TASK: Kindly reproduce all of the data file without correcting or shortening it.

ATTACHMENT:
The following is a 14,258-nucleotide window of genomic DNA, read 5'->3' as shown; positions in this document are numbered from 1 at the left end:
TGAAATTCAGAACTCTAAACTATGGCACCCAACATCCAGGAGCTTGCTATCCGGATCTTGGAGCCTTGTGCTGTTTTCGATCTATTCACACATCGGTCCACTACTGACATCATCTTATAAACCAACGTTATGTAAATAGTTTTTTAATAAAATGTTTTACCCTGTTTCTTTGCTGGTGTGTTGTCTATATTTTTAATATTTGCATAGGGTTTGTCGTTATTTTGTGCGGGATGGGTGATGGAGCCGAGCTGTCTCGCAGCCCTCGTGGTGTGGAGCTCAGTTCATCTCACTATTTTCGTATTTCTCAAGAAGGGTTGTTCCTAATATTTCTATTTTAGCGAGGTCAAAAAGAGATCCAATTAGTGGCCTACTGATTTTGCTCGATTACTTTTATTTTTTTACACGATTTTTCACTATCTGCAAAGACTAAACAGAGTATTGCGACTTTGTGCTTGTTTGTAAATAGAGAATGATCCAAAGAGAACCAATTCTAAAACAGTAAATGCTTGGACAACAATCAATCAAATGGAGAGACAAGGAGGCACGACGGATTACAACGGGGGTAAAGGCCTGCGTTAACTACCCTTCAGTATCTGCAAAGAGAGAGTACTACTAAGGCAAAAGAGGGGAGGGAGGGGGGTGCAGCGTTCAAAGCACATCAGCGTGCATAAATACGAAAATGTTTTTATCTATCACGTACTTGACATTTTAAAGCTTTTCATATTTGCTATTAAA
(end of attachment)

The following is a 14,258-nucleotide window of genomic DNA, read 5'->3' as shown; positions in this document are numbered from 1 at the left end:
TGAAATTCAGAACTCTAAACTATGGCACCCAACATCCAGGAGCTTGCTATCCGGATCTTGGAGCCTTGTGCTGTTTTCGATCTATTCACACATCGGTCCACTACTGACATCATCTTATAAACCAACGTTATGTAAATAGTTTTTTAATAAAATGTTTTACCCTGTTTCTTTGCTGGTGTGTTGTCTATATTTTTAATATTTGCATAGGGTTTGTCGTTATTTTGTGCGGGATGGGTGATGGAGCCGAGCTGTCTCGCAGCCCTCGTGGTGTGGAGCTCAGTTCATCTCACTATTTTCGTATTTCTCAAGAAGGGTTGTTCCTAATATTTCTATTTTAGCGAGGTCAAAAAGAGATCCAATTAGTGGCCTACTGATTTTGCTCGATTACTTTTATTTTTTTACACGATTTTTCACTATCTGCAAAGACTAAACAGAGTATTGCGACTTTGTGCTTGTTTGTAAATAGAGAATGATCCAAAGAGAACCAATTCTAAAACAGTAAATGCTTGGACAACAATCAATCAAATGGAGAGACAAGGAGGCACGACGGATTACAACGGGGGTAAAGGCCTGCGTTAACTACCCTTCAGTATCTGCAAAGAGAGAGTACTACTAAGGCAAAAGAGGGGAGGGAGGGGGGTGCAGCGTTCAAAGCACATCAGCGTGCATAAATACGAAAATGTTTTTATCTATCACGTACTTGACATTTTAAAGCTTTTCATATTTGCTATTAAA